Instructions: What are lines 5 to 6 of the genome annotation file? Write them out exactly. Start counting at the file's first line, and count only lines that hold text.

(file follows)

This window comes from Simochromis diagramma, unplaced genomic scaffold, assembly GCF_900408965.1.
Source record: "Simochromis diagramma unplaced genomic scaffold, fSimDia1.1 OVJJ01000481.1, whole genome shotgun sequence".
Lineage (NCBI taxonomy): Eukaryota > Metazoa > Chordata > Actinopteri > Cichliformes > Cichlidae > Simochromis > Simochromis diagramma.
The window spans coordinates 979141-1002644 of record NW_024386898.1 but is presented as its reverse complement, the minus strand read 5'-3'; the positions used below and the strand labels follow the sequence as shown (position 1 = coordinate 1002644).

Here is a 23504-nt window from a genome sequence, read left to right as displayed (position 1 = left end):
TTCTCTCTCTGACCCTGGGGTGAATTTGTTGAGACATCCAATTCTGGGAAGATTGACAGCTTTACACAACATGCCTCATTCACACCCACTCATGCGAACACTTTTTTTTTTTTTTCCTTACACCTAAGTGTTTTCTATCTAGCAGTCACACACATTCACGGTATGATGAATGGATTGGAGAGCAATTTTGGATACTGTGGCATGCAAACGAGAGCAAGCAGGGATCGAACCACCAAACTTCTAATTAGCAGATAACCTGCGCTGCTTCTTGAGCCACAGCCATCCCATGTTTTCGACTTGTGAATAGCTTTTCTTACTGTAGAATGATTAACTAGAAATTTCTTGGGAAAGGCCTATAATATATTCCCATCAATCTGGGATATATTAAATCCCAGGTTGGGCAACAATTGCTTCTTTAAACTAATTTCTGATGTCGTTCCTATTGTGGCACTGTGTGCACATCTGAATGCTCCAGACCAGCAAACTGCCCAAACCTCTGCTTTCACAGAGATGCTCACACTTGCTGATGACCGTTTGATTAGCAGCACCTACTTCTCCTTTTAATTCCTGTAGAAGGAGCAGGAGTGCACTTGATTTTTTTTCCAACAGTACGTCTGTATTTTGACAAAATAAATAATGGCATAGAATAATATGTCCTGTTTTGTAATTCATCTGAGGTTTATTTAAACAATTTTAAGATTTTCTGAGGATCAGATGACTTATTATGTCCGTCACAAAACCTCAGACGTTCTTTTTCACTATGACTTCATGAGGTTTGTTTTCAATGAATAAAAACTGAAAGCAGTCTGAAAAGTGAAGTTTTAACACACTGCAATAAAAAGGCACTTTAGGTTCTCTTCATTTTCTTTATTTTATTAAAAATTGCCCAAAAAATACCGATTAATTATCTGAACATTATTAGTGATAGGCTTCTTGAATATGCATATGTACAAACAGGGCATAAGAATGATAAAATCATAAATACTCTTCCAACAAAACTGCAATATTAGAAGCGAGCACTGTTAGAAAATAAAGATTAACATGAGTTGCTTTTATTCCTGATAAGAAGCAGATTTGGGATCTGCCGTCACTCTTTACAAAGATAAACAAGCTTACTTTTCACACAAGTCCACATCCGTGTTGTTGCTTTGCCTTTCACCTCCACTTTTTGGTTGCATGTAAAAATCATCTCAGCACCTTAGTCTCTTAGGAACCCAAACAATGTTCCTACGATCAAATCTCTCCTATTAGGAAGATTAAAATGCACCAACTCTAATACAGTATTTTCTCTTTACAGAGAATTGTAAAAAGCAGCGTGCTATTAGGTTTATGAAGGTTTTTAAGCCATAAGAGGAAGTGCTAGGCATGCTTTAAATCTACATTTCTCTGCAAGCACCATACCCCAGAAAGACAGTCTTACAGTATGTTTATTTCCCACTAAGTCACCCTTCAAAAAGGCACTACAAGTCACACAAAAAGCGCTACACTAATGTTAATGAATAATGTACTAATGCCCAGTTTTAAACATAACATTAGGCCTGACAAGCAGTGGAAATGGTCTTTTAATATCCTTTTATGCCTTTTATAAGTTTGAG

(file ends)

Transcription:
Here is a 23504-nt window from a genome sequence, read left to right as displayed (position 1 = left end):
TTCTCTCTCTGACCCTGGGGTGAATTTGTTGAGACATCCAATTCTGGGAAGATTGACAGCTTTACACAACATGCCTCATTCACACCCACTCATGCGAACACTTTTTTTTTTTTTTCCTTACACCTAAGTGTTTTCTATCTAGCAGTCACACACATTCACGGTATGATGAATGGATTGGAGAGCAATTTTGGATACTGTGGCATGCAAACGAGAGCAAGCAGGGATCGAACCACCAAACTTCTAATTAGCAGATAACCTGCGCTGCTTCTTGAGCCACAGCCATCCCATGTTTTCGACTTGTGAATAGCTTTTCTTACTGTAGAATGATTAACTAGAAATTTCTTGGGAAAGGCCTATAATATATTCCCATCAATCTGGGATATATTAAATCCCAGGTTGGGCAACAATTGCTTCTTTAAACTAATTTCTGATGTCGTTCCTATTGTGGCACTGTGTGCACATCTGAATGCTCCAGACCAGCAAACTGCCCAAACCTCTGCTTTCACAGAGATGCTCACACTTGCTGATGACCGTTTGATTAGCAGCACCTACTTCTCCTTTTAATTCCTGTAGAAGGAGCAGGAGTGCACTTGATTTTTTTTCCAACAGTACGTCTGTATTTTGACAAAATAAATAATGGCATAGAATAATATGTCCTGTTTTGTAATTCATCTGAGGTTTATTTAAACAATTTTAAGATTTTCTGAGGATCAGATGACTTATTATGTCCGTCACAAAACCTCAGACGTTCTTTTTCACTATGACTTCATGAGGTTTGTTTTCAATGAATAAAAACTGAAAGCAGTCTGAAAAGTGAAGTTTTAACACACTGCAATAAAAAGGCACTTTAGGTTCTCTTCATTTTCTTTATTTTATTAAAAATTGCCCAAAAAATACCGATTAATTATCTGAACATTATTAGTGATAGGCTTCTTGAATATGCATATGTACAAACAGGGCATAAGAATGATAAAATCATAAATACTCTTCCAACAAAACTGCAATATTAGAAGCGAGCACTGTTAGAAAATAAAGATTAACATGAGTTGCTTTTATTCCTGATAAGAAGCAGATTTGGGATCTGCCGTCACTCTTTACAAAGATAAACAAGCTTACTTTTCACACAAGTCCACATCCGTGTTGTTGCTTTGCCTTTCACCTCCACTTTTTGGTTGCATGTAAAAATCATCTCAGCACCTTAGTCTCTTAGGAACCCAAACAATGTTCCTACGATCAAATCTCTCCTATTAGGAAGATTAAAATGCACCAACTCTAATACAGTATTTTCTCTTTACAGAGAATTGTAAAAAGCAGCGTGCTATTAGGTTTATGAAGGTTTTTAAGCCATAAGAGGAAGTGCTAGGCATGCTTTAAATCTACATTTCTCTGCAAGCACCATACCCCAGAAAGACAGTCTTACAGTATGTTTATTTCCCACTAAGTCACCCTTCAAAAAGGCACTACAAGTCACACAAAAAGCGCTACACTAATGTTAATGAATAATGTACTAATGCCCAGTTTTAAACATAACATTAGGCCTGACAAGCAGTGGAAATGGTCTTTTAATATCCTTTTATGCCTTTTATAAGTTTGAG